Primary demand

Primary energy is energy found in nature that has not been subjected to any conversion or transformation process. For quantitative applications such as the Energy Transition Model (ETM) and Energy Balances we need to define the primary energy more precisely. The conventions in the ETM are consistent with International Energy Agency (IEA) and Eurostat (EC) conventions unless otherwise specified.

Primary energy calculation method

The model calculates primary consumption associated with the output of a specific converter in a bottom-up fashion: Each converter 'asks' the converter one level higher what the primary consumption of that converter's output is and takes his share. This process continues until it reaches the primary converters. At the primary converters, the primary consumption is determined using the physical content method. Hence the associated primary consumption can be calculated for every converter, including those that represent non-energetic consumption (for example feedstock in the chemical industry) and those that export energy (currently only electricity is exported as a carrier where transformation losses occur).

"Energy use" in the dashboard

Main article: Dashboard

The "Energy use" in the dashboard is the primary consumption associated with total (inland) final consumption. This includes primary consumption that results from final non-energy consumption (for example feedstock in the chemical industry). It does not include primary consumption that results from exports. This also means that, contrary to IEA/EC conventions, the losses which are typically incurred in the conversion sector are only included for the part of the inland final consumption, not for the exports.

Physical content method

We determine the primary energy equivalent of an energy flow by calculating the physical energy content of the primary energy form. This method is called the 'physical content method' (as opposed to the 'partial substitution method').

  • For combustible fuels (coal, oil, gas, biomass, waste and derived products) the primary energy form is the fuel itself. The physical energy is calculated on net calorific value basis.
  • For nuclear, solar-thermal, geothermal, and heat-pumps; heat is the primary energy form. The physical energy calculation is different for these carriers (see table below)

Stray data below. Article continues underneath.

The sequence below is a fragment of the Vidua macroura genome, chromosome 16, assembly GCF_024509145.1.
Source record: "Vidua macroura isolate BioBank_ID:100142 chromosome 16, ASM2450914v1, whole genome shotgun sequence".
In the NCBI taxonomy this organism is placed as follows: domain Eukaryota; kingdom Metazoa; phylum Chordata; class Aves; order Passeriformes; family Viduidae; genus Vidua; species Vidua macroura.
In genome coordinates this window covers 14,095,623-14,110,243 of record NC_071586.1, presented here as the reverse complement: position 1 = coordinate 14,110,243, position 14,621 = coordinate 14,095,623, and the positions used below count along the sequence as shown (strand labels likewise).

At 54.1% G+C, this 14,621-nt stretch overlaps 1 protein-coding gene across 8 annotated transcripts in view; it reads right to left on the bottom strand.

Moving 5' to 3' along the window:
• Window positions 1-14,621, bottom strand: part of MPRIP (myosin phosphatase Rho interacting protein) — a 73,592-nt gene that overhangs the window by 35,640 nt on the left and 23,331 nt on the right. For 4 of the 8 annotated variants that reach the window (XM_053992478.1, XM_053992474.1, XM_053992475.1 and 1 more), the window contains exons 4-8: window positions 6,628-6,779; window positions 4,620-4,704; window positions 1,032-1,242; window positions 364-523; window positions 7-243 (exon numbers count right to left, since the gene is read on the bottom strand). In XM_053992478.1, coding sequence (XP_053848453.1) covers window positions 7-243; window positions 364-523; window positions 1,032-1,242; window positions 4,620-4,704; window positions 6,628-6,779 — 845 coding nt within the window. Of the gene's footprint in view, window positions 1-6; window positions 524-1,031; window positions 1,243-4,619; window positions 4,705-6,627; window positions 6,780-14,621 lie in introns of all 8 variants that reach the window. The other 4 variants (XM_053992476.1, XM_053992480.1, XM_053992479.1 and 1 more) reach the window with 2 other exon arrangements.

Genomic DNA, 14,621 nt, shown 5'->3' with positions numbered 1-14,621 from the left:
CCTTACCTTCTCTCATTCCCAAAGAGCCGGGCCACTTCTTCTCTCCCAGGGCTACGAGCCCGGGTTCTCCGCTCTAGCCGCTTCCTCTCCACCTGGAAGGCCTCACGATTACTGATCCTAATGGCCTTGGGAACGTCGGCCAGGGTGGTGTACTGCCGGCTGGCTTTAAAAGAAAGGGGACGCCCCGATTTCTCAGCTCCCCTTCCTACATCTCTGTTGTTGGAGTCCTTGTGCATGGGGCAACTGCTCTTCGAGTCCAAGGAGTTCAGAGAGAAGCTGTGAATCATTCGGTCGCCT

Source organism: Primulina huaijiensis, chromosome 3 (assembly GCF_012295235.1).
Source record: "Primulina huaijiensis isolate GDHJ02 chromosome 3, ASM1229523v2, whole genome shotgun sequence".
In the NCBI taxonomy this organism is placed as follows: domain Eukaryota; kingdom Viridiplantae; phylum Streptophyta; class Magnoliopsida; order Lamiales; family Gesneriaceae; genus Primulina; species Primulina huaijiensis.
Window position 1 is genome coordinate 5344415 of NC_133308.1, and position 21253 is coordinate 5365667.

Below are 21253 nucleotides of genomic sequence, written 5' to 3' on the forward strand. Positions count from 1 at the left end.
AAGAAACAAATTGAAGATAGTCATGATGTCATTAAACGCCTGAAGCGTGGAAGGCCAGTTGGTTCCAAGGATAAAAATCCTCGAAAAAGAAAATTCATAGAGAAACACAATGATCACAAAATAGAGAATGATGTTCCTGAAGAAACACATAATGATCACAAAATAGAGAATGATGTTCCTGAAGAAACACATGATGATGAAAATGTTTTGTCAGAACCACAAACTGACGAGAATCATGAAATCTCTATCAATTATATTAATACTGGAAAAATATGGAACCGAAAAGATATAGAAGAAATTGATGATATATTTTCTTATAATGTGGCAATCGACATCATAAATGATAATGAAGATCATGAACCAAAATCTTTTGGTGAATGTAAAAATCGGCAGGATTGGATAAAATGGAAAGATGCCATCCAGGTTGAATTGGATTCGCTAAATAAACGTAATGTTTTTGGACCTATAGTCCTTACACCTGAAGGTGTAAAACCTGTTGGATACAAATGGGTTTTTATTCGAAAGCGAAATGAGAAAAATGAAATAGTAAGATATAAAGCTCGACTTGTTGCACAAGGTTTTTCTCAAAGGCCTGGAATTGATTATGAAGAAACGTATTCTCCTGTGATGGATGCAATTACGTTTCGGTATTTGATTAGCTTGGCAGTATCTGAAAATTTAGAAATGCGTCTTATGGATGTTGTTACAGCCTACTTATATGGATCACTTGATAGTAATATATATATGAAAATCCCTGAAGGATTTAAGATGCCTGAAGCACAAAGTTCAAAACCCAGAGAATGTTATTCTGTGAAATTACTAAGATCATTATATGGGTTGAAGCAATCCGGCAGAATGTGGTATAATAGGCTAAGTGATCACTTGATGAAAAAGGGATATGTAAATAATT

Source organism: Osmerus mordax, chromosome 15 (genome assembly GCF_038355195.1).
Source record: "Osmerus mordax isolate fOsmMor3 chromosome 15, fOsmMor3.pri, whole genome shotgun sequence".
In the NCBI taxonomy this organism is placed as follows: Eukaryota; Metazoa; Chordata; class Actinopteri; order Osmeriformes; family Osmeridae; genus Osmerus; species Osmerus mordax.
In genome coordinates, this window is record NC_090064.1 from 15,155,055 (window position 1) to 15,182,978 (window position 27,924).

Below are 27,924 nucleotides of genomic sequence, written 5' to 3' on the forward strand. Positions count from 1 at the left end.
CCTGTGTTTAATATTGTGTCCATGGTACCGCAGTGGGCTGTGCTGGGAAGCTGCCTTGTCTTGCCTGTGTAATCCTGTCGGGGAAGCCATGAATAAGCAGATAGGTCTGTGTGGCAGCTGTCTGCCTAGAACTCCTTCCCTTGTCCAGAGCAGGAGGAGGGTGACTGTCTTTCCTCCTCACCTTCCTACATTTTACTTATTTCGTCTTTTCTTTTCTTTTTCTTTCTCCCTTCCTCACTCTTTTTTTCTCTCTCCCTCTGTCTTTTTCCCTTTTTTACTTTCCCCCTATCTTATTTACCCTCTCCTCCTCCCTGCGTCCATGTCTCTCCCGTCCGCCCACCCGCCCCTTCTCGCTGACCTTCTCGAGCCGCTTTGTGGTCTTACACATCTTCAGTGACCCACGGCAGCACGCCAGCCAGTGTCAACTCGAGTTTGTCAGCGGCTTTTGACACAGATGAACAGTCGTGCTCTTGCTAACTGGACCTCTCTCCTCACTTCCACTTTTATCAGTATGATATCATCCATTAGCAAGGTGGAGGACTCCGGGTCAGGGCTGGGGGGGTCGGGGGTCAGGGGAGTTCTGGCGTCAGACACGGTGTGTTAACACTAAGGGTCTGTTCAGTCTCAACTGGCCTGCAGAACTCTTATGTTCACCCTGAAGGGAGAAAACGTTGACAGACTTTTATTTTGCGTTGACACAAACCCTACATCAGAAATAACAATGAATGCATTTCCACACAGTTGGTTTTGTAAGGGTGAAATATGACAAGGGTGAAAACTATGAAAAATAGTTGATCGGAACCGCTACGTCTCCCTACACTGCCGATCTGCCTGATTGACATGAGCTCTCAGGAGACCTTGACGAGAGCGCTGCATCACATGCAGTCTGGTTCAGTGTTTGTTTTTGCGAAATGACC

• For hydro, wind, tide/wave/ocean and solar photovoltaic; electricity is the primary energy form. The physical energy is equal to the gross output of electricity.

Physical energy calculation

TechnologyPrimary energy formCalculation IEA/ECCalculation ETM
Combustible fuels (coal, oil, gas, biomass, waste and derivatives)Fuel itselfHeat of combustion on a net calorific value basis (also known as lower heating value)Idem
NuclearHeat3.03 x gross output of electricity (which assumes a 33% efficiency)3.125 x (assumes 32 % efficiency)
Solar thermalHeatOutput of heat. Note: only solar heat from flat plate collectors and solar thermal electric plants is counted, not passive heating of houses etc.Idem
Geothermal heatHeat2 x heat outputOutput of heat
Geothermal electricityHeat / Electricity10 x electricity outputGross output of electricity
Heat pump (ambient heat part)HeatUseful heat output - Electricity input. Note: only ambient heat for heat pumps that deliver monetized heat is counted; ambient heat for heat pumps in for example households or industry is not counted at all.All ambient heat input to heatpumps is counted, also for example in households or industry. The calculation is idem.
Hydro energyElectricityGross output of electricityIdem
Wind energyElectricityGross output of electricityIdem
Tide/wave/oceanElectricityGross output of electricityN/A
Solar PhotovoltaicElectricityGross output of electricityIdem

General information on primary energy can be found here.